Palestinians' Fayyad had heart attack in U.S.
HOUSTON (Reuters) - Palestinian Prime Minister Salam Fayyad suffered a heart attack while visiting the United States, and a hospital spokeswoman said he was in good condition on Monday.
"Mr. Fayyad's condition is good," said Adrienne Lallo, a spokeswoman for Seton Medical Center in Austin, Texas.
Fayyad, an internationally respected former World Bank economist born in 1952, suffered a heart attack on Sunday in Austin where he was attending his son's university graduation, Palestinian government spokesman Ghassan Khatib told Reuters from Ramallah in the West Bank.
Fayyad underwent a catheterization at the hospital on Monday, Khatib said.
Fayyad's future as prime minister has been up in the air following a reconciliation deal struck this month between the Fatah Palestinian faction that governs the West Bank and the Hamas Islamist faction that holds sway in the Gaza Strip.
The Islamist group Hamas has expressed opposition to his leadership, but Izaat al-Rishq, a senior Hamas official, has been quoted as saying the idea of him remaining prime minister in the new government would be studied.
Fayyad's supporters say his standing abroad is a major asset to the Palestinians as they aim to seek recognition of their statehood from the U.N. General Assembly in September.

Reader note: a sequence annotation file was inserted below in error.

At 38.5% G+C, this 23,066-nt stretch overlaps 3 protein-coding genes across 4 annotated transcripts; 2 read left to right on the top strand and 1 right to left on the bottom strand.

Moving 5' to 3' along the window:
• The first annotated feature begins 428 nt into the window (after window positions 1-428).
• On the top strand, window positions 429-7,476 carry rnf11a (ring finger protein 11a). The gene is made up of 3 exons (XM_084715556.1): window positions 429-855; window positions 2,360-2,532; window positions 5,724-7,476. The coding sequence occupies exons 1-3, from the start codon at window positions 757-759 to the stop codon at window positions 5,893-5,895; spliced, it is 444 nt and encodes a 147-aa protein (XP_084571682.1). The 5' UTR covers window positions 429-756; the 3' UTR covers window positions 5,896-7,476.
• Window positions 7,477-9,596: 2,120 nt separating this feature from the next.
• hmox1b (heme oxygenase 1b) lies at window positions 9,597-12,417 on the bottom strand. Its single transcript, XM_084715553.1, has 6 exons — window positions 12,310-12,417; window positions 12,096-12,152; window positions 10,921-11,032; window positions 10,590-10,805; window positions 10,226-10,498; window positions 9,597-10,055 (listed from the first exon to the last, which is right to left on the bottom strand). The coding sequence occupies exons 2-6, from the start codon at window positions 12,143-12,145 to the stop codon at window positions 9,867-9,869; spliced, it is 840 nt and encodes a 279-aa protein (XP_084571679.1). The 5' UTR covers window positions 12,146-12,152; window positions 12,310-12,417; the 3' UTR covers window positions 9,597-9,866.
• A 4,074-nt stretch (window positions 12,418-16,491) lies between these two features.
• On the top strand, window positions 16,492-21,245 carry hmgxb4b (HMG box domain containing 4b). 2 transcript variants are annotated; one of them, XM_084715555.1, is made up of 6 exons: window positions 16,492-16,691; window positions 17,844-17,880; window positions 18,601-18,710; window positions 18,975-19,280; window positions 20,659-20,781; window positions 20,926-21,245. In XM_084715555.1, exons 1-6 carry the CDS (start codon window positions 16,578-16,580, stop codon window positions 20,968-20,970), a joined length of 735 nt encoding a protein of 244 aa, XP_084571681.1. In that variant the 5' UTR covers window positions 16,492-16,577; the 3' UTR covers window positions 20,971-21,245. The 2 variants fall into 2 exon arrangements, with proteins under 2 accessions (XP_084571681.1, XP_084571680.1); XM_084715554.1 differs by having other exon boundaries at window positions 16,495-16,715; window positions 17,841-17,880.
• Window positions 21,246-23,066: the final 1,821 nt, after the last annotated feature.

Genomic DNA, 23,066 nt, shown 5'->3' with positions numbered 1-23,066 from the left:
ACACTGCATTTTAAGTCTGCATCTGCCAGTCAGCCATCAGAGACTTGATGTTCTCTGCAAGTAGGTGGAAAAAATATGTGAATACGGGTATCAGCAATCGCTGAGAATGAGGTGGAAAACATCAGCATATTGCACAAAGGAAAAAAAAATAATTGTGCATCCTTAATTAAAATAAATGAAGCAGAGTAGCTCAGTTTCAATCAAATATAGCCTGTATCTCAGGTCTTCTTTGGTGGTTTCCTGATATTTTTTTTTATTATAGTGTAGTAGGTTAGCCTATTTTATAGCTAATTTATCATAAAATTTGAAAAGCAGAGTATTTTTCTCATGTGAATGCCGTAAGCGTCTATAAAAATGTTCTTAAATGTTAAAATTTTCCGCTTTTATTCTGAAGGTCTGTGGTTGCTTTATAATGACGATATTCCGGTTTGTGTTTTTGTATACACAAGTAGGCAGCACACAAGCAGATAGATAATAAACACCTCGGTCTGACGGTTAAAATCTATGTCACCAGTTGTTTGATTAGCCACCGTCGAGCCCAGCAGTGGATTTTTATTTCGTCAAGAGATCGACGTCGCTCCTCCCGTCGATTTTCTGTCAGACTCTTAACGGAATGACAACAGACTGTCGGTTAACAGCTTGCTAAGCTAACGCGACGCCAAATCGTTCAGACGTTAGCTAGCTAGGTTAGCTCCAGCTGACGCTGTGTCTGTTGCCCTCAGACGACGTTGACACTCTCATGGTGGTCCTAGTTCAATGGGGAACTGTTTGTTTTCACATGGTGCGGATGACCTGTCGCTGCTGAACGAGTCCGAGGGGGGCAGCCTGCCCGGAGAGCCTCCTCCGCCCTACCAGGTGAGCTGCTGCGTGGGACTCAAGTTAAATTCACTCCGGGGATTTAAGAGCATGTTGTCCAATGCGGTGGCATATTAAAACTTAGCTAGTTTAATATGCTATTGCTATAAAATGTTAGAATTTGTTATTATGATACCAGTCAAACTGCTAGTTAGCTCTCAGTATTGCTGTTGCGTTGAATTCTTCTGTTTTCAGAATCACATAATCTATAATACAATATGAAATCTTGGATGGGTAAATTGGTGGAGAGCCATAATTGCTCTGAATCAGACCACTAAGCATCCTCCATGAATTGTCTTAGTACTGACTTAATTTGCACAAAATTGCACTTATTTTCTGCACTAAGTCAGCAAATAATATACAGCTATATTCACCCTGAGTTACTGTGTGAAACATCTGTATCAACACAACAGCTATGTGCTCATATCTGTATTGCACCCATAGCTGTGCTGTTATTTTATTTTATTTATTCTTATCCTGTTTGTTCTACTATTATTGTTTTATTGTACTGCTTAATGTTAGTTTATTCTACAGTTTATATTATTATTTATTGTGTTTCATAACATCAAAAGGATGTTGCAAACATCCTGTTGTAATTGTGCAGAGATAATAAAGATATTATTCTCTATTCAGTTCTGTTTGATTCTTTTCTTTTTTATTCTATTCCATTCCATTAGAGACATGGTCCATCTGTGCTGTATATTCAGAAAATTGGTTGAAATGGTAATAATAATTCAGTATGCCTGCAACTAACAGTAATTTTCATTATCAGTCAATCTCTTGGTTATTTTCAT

In Washington, Israeli Prime Minister Benjamin Netanyahu sent Fayyad a note wishing him a speedy recovery, said a statement issued by Netanyahu's spokesman.
Netanyahu, who along with the United States opposes the unilateral Palestinian statehood bid, wraps up a five-day visit to the U.S. capital on Tuesday with an address on Middle East peace to a joint meeting of Congress.
(Reporting by Ali Sawafta, Anna Driver, Kristen Hays, Arshad Mohammed and Jeffrey Heller; Editing by Eric Beech)
- Tweet this
- Share this
- Digg this
Trending On Reuters
Sony Cyber Attack
U.S. President Barack Obama moved to prevent U.S. anger at North Korea from spiraling out of control on Sunday by saying the massive hacking of Sony Pictures was not an act of war but instead was cyber-vandalism. Full Article